Forest Investment Account (FIA) - Forest Science Program
FIA Project Y072044

    Ecologically-based connectivity indices for landscape monitoring
Project lead: Huggard, David
Author: Huggard, David J.
Imprint: North Vancouver, B.C. : [University of British Columbia], 2007
Subject: Forest Investment Account (FIA), Biological diversity, British Columbia, Ecology, Research
Series: Forest Investment Account (FIA) - Forest Science Program
This project will develop 2 complementary approaches to indexing 'connectivity', to evaluate and improve the effectiveness of plans for maintaining landscape-level biodiversity. It is directly relevant to priority topic 1.3 'Coarse filter approached to maintaining biodiversity at the landscape scale' and 3.1 'Indicators and monitoring systems'. Indicators commonly used for coarse filter monitoring of landscapes include ecosystem representation, seral stages, edge/interior measures, patch sizes, roads and connectivity/fragmentation. Connectivity is one not easily measured, but it is frequently seen as critical by government regulators, environmental groups, landscape ecologists and licensees who interact with these groups. To date, connectivity has typically been addressed 'intuitively', by looking at landscape maps and perhaps drawing 'corridors'. Problems with this approach include: it only recognizes one (large) scale, it assumes only one type of habitat provides connectivity (typically old forest), it does not recognize the dynamic nature of managed landscapes, and it lacks a clear basis in ecological science. It is unclear that this approach captures 'connectivity' for any real organism, let alone the range of organisms implied by 'biodiversity', and it would be difficult to justify rigorously. On the other hand, general landscape indices lack relevance to actual organisms, and provide little guidance about effectiveness of landscape plans. With initial funding from Weyerhaeuser’s adaptive management program, we started to develop an improved approach to indexing connectivity, using the concept of 'idealized species' – representing a range of habitat requirements for breeding and dispersal (e.g., from old-growth specialists to broader generalists, different responses to stand-level retention, etc.), and a range of home range and dispersal scales. This concept addresses multiple scales, differing habitat use and response to stand-level management, without specific autecological details of individual species. We then independently developed 2 approaches to indexing connectivity, with different ecological bases: 1. Individual dispersal costs, improving on Richards et al. (2002 Cons. Biol. 16:1409-1421), 2. Potential genetic connectedness of sub-populations. The two approaches are complementary, representing different ecological aspects of connectivity. To date, we have developed working programs for both approaches. Output includes quantitative indices of landscape connectivity for different idealized species, and maps indicating aspects of connectivity and 'corridors' in the landscape. We feel that the initial work has great potential to provide meaningful evaluation of connectivity under different land use plans, and to provide spatially explicit guidance for improving connectivity. However, due to Weyerhaeuser’s funding and staff cuts (including the 2 Weyerhaeuser scientists working on this project), the project remains incomplete. Our funding proposal to FSP is to allow us to complete this work. Specifically: 1. To improve the connectivity algorithms based on our initial experience. 2. To effectively summarize the output into concise, meaningful indices for operational users. 3. To demonstrate the approaches on a real landscape unit simulated over time under different scenarios (e.g., variable retention plan, alternative non-VR plan, natural disturbances). [Landscape projections themselves will be done as part of a currently-funded FSP project through UBC]. 4. To report on the approaches to indexing connectivity for government, industry and environmental organizations involved in land use planning. We would also produce a scientific manuscript on this work, probably for the journal Ecology and Society (formerly Conservation Ecology). [5. To develop the two algorithms into user-friendly tools for use by land planners and groups monitoring landscape-level effectiveness in the province. We budget this objective separately, because it could be an option for year 1 or done in year 2 or excluded altogether, depending on funding availability.] Some (unrefined, unexplained) example output from initial work a. Louise Is. current age b. Dispersal success c. Areas used to disperse from suitable habitat through d. Isolated fragments for e. Example quantitative output interior old-growth 'species' over time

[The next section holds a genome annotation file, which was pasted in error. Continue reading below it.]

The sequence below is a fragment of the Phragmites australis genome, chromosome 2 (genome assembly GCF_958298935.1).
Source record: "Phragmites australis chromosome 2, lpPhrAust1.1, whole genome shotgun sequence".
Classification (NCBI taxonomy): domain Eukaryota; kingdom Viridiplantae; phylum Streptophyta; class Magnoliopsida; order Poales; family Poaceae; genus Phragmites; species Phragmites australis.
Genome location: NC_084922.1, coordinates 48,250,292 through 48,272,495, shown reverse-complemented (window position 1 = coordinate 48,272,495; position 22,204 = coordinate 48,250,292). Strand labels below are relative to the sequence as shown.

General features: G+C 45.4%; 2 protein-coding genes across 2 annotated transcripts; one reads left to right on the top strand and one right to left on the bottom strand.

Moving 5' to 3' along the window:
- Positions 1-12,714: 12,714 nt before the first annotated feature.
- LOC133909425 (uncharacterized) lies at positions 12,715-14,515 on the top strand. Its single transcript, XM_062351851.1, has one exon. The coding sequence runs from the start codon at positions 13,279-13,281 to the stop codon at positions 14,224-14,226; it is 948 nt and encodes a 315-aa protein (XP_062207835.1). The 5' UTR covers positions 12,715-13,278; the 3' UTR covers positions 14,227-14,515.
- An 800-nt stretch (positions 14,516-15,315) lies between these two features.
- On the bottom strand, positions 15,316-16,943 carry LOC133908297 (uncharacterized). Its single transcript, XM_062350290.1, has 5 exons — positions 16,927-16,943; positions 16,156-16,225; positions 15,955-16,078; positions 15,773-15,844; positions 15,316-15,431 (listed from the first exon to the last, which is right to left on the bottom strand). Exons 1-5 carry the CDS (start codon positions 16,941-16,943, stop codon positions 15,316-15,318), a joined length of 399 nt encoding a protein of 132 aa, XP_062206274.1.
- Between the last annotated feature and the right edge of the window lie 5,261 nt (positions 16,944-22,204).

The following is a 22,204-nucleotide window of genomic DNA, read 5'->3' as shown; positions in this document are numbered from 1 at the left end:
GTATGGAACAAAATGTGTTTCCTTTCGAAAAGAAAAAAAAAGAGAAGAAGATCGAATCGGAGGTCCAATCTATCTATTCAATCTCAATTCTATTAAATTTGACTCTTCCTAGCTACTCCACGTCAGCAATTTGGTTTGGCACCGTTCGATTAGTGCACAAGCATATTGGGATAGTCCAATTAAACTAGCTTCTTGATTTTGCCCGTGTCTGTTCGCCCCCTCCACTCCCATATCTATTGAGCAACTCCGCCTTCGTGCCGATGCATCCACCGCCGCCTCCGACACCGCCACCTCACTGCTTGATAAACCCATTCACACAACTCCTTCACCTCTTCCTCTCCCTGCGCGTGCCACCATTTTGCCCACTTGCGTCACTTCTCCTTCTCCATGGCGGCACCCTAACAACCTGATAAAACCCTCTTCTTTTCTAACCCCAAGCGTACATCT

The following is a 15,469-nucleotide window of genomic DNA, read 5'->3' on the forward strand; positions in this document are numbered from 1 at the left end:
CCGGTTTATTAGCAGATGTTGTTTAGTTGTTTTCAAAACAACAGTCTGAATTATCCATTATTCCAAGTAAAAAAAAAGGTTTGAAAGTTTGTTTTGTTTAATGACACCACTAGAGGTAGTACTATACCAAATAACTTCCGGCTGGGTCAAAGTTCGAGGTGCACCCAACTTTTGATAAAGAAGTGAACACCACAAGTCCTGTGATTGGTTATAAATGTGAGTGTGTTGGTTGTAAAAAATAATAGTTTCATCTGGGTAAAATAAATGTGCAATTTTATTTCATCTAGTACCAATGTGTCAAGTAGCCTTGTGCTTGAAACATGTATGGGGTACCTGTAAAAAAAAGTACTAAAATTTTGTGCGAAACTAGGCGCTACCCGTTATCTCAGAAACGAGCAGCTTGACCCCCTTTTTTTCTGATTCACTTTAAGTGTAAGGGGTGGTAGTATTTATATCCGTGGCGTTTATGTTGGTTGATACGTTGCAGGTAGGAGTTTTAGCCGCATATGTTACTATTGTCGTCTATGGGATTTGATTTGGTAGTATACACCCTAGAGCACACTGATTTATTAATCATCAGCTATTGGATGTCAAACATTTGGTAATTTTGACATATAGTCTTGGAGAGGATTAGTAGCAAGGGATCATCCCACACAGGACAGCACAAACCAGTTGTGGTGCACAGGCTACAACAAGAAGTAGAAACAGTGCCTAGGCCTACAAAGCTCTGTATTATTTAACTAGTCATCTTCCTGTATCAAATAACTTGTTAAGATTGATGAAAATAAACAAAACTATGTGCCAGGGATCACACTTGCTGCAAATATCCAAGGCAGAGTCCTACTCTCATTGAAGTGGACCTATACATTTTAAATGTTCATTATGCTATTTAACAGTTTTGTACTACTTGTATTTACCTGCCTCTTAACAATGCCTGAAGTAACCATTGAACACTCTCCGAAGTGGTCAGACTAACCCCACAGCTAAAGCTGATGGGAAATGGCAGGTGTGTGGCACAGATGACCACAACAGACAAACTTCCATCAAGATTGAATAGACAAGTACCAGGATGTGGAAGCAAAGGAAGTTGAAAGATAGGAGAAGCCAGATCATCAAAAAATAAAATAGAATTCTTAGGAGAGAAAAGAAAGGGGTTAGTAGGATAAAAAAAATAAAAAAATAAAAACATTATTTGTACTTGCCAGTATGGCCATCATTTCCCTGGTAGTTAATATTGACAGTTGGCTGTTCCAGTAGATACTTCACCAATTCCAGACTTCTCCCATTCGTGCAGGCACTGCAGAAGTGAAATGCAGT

Related projects:  FSP_Y061044


Final Report (0.9Mb)

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Updated August 16, 2010 

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